About This Chapter
AP Physics 1: Newton's Laws - Chapter Summary and Learning Objectives
Isaac Newton is often considered one of the most influential scientists of all time, and his contributions to physics are part of the field's foundation. In this chapter, you'll learn about Newton's three laws of motion and how they are applied to physics problems. Our instructors have divided this chapter into smaller lessons so you can learn about the laws and their related concepts one at a time. You'll get real examples to explain acceleration, friction, forces, and more. This chapter is designed to teach you:
- What Newton's laws of motion state
- How to determine the force acting on an object
- How to calculate acceleration
- How to identify action-reaction force pairs
- How to draw free-body diagrams
|Newton's First Law of Motion: Examples of the Effect of Force on Motion||Learn about uniform motion, or how an object continues to do what it is doing.|
|Distinguishing Between Inertia and Mass||Understand the effect that an object's mass has on inertia, or the resistance to change.|
|Mass and Weight: Differences and Calculations||Calculate the weight of an object of known mass.|
|State of Motion and Velocity||Describe how velocity is used to define the state of motion of an object.|
|Force: Definition and Types||Take a look at what can cause an object to undergo a change and how to categorize these forces.|
|Forces: Balanced and Unbalanced||Dissect this term from Newton's first law to understand how a force can change an object's position, momentum, or speed.|
|Free-Body Diagrams||See how physicists visually represent forces in a system using these diagrams.|
|Net Force: Definition and Calculations||Examine how to determine an object's net force.|
|Newton's Second Law of Motion: The Relationship Between Force and Acceleration||Learn about acceleration and its relationship to the net force acting on an object.|
|Determining the Acceleration of an Object||Understand how to calculate the acceleration, or increase in velocity, of an object in motion.|
|Determining the Individual Forces Acting Upon an Object||Explore how to decide which types of forces are acting on an object in motion.|
|Air Resistance and Free Fall||Take a look at the effect of air resistance on falling objects and what free fall truly means.|
|Newton's Third Law of Motion: Examples of the Relationship Between Two Forces||Learn how forces occur in opposite and equal pairs, making all forces interactions.|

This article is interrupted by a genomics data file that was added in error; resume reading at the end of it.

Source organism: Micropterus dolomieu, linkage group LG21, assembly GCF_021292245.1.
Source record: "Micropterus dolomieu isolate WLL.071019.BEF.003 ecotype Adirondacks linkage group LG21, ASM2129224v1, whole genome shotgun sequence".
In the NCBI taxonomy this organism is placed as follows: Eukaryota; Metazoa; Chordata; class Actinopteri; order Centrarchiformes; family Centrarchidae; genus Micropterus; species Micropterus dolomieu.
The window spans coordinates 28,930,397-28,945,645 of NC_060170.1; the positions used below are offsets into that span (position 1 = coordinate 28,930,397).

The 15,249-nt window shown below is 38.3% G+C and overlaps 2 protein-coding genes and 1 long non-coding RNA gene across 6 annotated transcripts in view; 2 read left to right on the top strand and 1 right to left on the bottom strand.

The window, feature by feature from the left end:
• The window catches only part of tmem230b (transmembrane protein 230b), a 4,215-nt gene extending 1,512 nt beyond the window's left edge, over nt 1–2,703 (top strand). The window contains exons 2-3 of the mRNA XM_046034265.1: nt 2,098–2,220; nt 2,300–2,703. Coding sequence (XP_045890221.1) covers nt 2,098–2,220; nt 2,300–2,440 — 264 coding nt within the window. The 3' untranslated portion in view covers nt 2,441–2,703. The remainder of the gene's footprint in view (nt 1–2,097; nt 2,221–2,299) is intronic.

|Newton's Laws and Weight, Mass, and Gravity||Understand the relationship between the laws of motion and the parameters of an object.|
|Identifying Action and Reaction Force Pairs||Explore ways to figure out which forces are paired together as actions and reactions.|
|The Normal Force: Definition and Examples||Take a look at the force that is exerted simply by an object being perpendicular to a surface.|
|Friction: Definition and Types||See how elements sliding against each other creates a force that needs to be taken into account.|
|Inclined Planes in Physics: Definition, Facts, and Examples||Understand the forces inherent on an angled plane, including friction and normal force.|
1. Newton's First Law of Motion: Examples of the Effect of Force on Motion
This lesson describes Newton's first law of motion, also known as the law of inertia. The interaction between force and motion is explained. Several examples are used to discuss the implications of this law on earth and in space.
2. Distinguishing Between Inertia and Mass
Mass and inertia are both related to the amount of matter an object has, but they aren't exactly the same thing. In this video lesson, you'll see how mass affects an object's inertia, which in turn affects that object's motion.
3. Mass and Weight: Differences and Calculations
We often talk about mass and weight as if they are the same. While they are proportional to each other, they are not in fact the same. In this video lesson you will learn to distinguish between the two, as well as convert one to the other.
4. State of Motion and Velocity
An object's state of motion describes how it is moving. But there are many ways we can describe motion, such as speed and velocity. This motion is relative to other objects around it, such as the earth, the sun, and even other stars in our galaxy.
5. Force: Definition and Types